There are two meals I will never forget from my time abroad in Salamanca, Spain.
The first is from the very beginning of my study abroad adventure. All of us were enrolled in Practical Conversation Abroad, a class that our program director and assistant director taught. One of the goals of that class was to give us a cultural experience in Salamanca and help us know more about what it means to be a Spaniard. The best part of the class: we did most of our learning through excursions. We would go on field trips and then write summaries about what we learned.
Our first excursion was to get tapas. If you don’t know about this magical word, tapas are a pre-dinner snack that many Spanish people eat—after all, it’s not easy to make it all the way from lunch until dinner, which is usually served between 9 and 10:30. But tapas are also deeply ingrained in the social scene. Many people go with friends to have a moment of food, drink, and conversation.
Our program directors explained some of the customs while we hopped between several bars. We visited a more traditional tapas bar, as well as a more artsy modern bar. Some had places to sit, and in others, we had to stand. The directors explained a few of the typical foods, and then we learned about the revered Spanish wines.
This was the “meal” that informed the rest of my semester because I then knew how to order like a local. Sure, my accent sometimes gave the waiters a difficult time, but I immediately felt more at home in Salamanca. After all, people who eat tapas together stick together. (That’s not an actual saying, but it could be.)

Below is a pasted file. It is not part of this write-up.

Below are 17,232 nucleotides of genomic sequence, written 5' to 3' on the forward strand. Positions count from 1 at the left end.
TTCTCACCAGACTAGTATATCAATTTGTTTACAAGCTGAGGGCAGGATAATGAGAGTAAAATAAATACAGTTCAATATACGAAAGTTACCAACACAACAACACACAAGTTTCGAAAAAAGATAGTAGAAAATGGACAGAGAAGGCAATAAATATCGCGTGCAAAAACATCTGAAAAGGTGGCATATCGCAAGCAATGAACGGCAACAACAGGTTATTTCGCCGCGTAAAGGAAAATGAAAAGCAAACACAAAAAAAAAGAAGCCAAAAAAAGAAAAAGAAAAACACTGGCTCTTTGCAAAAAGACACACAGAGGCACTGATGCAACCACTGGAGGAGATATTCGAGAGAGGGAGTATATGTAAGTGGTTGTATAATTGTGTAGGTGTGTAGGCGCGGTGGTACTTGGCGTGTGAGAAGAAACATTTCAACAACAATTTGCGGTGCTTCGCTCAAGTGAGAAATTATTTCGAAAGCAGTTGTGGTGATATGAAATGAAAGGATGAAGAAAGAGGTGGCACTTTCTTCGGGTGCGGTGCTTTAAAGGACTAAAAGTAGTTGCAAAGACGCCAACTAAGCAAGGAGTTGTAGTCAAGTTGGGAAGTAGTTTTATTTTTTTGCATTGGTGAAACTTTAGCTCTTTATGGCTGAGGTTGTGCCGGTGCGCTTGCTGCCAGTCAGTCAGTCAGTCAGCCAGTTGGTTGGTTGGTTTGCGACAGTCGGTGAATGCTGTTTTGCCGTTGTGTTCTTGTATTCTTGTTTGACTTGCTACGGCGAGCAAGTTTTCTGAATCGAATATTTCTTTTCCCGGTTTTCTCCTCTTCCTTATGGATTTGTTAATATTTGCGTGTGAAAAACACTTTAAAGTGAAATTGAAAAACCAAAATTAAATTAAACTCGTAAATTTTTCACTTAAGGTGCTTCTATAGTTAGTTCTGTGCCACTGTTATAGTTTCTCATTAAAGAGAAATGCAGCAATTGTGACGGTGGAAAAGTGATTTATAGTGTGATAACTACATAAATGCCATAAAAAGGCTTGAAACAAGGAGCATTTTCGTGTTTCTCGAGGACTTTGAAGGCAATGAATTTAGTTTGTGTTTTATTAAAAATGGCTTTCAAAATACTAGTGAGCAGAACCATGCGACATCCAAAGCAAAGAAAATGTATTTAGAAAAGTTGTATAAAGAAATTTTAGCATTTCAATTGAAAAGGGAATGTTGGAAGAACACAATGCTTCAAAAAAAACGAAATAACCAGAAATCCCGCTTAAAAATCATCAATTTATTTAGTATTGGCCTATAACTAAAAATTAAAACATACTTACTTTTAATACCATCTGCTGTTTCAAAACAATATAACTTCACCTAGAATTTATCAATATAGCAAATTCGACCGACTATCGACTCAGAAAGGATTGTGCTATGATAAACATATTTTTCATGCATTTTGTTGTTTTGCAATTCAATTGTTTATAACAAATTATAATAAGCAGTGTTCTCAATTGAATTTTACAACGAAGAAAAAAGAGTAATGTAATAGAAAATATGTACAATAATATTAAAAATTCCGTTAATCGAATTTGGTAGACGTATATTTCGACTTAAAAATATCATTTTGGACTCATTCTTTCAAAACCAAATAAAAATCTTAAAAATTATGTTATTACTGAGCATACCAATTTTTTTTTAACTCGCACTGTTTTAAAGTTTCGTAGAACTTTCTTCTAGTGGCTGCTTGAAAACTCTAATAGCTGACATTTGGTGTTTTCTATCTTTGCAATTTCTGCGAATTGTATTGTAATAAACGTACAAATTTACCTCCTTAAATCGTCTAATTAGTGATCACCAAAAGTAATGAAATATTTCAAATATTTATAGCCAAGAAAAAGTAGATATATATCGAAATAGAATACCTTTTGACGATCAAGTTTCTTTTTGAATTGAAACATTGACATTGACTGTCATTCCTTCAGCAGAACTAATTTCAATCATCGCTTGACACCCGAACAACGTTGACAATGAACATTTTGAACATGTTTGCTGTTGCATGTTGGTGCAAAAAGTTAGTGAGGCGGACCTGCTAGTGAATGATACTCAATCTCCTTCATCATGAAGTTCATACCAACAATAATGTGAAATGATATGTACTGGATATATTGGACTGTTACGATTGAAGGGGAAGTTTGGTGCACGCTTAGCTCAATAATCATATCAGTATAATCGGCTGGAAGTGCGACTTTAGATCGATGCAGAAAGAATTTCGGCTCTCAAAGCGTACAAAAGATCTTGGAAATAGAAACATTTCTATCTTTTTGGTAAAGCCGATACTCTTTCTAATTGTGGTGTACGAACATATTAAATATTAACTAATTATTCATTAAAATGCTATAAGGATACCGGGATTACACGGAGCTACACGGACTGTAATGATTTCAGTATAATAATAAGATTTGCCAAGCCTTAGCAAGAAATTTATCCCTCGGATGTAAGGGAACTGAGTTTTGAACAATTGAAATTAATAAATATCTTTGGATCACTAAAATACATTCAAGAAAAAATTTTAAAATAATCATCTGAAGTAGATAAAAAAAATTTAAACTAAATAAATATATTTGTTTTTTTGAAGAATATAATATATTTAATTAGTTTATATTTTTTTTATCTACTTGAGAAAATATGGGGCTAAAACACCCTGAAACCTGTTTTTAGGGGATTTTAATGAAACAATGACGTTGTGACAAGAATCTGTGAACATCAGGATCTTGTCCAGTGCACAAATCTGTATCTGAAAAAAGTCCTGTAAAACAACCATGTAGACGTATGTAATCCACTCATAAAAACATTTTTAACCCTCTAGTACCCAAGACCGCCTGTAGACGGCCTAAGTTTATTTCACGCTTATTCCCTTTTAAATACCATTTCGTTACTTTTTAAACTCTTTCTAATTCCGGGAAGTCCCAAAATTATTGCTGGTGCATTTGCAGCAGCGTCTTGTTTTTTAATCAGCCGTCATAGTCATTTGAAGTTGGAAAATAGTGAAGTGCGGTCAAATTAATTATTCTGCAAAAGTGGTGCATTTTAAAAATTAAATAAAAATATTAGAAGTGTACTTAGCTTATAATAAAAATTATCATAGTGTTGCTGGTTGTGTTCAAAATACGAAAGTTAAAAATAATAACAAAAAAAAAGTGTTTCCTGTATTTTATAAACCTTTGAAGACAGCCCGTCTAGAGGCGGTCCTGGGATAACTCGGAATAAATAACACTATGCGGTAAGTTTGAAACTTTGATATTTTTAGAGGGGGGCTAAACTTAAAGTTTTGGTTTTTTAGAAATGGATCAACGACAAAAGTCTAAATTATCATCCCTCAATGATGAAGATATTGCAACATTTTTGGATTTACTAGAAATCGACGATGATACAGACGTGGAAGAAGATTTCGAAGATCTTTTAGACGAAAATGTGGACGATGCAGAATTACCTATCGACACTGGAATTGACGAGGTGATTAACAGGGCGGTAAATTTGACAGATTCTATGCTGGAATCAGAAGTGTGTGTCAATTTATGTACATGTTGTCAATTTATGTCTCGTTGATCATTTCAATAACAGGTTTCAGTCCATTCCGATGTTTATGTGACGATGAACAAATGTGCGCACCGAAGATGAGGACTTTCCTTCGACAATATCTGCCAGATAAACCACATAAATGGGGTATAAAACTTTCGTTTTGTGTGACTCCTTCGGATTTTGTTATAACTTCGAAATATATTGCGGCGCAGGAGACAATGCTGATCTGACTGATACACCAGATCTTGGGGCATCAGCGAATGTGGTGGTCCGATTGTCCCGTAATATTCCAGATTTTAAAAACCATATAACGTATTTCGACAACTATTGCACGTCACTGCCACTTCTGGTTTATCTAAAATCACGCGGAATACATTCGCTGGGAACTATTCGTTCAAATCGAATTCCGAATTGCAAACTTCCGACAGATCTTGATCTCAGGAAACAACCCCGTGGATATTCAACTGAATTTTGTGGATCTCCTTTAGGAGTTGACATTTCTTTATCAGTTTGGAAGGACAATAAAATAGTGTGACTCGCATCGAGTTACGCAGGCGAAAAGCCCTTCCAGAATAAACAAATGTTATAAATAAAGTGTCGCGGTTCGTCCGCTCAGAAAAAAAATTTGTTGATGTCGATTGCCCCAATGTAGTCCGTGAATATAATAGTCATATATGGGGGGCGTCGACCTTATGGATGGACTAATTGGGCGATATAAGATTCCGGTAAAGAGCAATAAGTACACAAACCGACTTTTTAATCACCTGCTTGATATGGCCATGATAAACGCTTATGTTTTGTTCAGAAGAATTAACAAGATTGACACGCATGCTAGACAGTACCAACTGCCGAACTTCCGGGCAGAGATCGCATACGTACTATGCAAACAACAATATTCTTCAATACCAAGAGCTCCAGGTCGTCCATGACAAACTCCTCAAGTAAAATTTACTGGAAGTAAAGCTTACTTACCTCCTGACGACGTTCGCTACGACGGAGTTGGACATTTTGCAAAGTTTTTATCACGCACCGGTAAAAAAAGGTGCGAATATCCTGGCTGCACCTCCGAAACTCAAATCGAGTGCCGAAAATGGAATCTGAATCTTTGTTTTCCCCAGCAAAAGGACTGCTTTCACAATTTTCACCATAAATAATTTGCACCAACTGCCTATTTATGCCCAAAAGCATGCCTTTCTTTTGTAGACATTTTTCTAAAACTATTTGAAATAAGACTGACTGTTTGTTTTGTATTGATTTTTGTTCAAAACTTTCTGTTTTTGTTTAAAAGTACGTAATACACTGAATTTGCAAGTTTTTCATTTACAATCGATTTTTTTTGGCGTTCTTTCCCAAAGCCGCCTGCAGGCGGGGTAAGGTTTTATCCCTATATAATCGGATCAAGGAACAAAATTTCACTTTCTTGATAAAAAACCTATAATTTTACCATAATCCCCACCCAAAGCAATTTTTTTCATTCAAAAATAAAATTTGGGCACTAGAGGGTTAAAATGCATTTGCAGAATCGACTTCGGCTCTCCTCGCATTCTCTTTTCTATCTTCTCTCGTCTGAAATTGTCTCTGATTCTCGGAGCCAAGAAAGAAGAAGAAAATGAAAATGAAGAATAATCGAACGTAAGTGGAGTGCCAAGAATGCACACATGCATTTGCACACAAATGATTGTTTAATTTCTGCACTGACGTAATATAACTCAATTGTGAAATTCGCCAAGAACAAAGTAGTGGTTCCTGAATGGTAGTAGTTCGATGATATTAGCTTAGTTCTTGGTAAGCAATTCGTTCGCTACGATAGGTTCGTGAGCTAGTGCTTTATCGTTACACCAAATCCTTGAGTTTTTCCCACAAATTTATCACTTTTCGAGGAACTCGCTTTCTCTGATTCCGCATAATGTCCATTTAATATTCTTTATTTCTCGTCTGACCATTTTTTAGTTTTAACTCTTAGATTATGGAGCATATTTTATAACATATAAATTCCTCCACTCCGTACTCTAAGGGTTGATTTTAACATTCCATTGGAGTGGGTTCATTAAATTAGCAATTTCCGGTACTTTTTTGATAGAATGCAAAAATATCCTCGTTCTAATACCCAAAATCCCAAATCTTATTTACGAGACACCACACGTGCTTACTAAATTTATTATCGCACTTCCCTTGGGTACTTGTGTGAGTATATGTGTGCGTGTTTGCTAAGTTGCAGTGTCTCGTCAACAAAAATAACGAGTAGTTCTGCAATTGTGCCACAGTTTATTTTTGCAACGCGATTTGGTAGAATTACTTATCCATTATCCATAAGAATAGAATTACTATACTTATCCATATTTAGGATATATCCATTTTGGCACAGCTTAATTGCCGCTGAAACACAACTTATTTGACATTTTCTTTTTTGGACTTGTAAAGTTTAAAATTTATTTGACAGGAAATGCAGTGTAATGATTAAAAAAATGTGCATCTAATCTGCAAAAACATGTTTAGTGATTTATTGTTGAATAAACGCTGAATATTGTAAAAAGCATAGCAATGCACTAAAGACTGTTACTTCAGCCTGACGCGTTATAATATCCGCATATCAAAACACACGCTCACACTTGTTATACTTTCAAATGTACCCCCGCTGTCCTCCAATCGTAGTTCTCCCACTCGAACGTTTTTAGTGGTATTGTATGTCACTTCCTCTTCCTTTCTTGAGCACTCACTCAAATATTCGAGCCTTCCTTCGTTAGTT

The second meal I will never forget for a very different reason.
The date: March 12. Earlier that morning, we learned that Spain had jumped from a normal risk to level 3 on the CDC assessment scale. We hurried to our Emory Center right after taking final exams for our grammar classes. Our directors helped us book a flight back to the United States for that Saturday, two days away. Everything crumbled around us in a matter of hours as the COVID-19 pandemic tightened its grip over Spain.
The rest is history, but what will always remain in my memory is the meal our program shared that night. Our directors made last-minute reservations and got our entire group a table at a nice restaurant. I had Pluma Ibérica, a pork dish I had tried only days earlier during an excursion to a small pueblo in the mountains, and a pastry for dessert.
Given the circumstances, it would be hard not to remember that meal. It was the last time I would see many of those people. But something our program director said that night has remained with me perhaps more vividly than the meal. She offered an ember of hope, something she has a talent for doing.
She explained that in Spain when people are about to leave for a while, you should assume you’ll see them again.
In other words, instead of adios, it’s better to say hasta luego.